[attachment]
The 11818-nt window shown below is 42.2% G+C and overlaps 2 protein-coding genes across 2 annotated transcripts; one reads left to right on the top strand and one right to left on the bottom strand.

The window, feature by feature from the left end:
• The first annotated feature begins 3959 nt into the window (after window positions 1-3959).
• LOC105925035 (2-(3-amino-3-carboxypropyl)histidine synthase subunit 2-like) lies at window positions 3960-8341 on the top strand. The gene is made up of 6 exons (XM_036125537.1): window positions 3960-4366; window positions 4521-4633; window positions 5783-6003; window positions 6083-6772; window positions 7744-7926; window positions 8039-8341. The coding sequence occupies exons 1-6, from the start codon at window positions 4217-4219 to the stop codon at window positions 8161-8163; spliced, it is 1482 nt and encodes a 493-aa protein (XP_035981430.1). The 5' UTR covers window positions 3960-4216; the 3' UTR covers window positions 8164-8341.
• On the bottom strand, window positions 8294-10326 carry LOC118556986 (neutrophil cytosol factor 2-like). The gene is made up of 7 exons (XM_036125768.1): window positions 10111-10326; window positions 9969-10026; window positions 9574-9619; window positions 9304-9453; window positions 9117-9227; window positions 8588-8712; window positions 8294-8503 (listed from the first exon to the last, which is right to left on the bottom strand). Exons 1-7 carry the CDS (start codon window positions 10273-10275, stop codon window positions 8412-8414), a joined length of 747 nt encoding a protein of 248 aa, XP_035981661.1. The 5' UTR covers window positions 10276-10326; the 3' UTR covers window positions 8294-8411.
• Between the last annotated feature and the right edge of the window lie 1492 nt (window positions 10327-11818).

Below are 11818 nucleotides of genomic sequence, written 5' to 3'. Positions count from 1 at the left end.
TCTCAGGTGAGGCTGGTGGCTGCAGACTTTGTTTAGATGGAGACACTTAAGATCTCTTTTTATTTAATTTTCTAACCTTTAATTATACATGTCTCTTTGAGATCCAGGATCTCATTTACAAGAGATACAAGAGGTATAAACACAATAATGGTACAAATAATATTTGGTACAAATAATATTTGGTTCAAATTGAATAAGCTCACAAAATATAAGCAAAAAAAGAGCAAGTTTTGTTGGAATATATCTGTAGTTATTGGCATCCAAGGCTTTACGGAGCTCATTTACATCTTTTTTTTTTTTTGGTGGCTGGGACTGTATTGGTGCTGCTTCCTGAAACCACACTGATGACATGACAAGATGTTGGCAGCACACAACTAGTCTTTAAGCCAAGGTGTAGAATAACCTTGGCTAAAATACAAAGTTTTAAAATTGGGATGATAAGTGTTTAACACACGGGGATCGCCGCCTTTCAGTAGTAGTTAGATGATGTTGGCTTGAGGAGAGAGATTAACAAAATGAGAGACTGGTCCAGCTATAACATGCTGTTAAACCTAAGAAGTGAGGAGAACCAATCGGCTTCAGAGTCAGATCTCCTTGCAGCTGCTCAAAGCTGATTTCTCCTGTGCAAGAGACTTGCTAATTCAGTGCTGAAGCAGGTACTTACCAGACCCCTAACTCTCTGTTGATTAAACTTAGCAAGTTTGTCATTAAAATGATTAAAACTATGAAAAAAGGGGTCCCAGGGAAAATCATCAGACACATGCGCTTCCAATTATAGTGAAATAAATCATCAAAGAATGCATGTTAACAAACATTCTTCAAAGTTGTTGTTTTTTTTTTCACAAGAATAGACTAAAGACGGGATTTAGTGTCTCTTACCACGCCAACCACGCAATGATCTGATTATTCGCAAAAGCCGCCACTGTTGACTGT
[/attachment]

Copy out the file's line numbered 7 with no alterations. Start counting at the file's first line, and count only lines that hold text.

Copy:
Below are 11818 nucleotides of genomic sequence, written 5' to 3'. Positions count from 1 at the left end.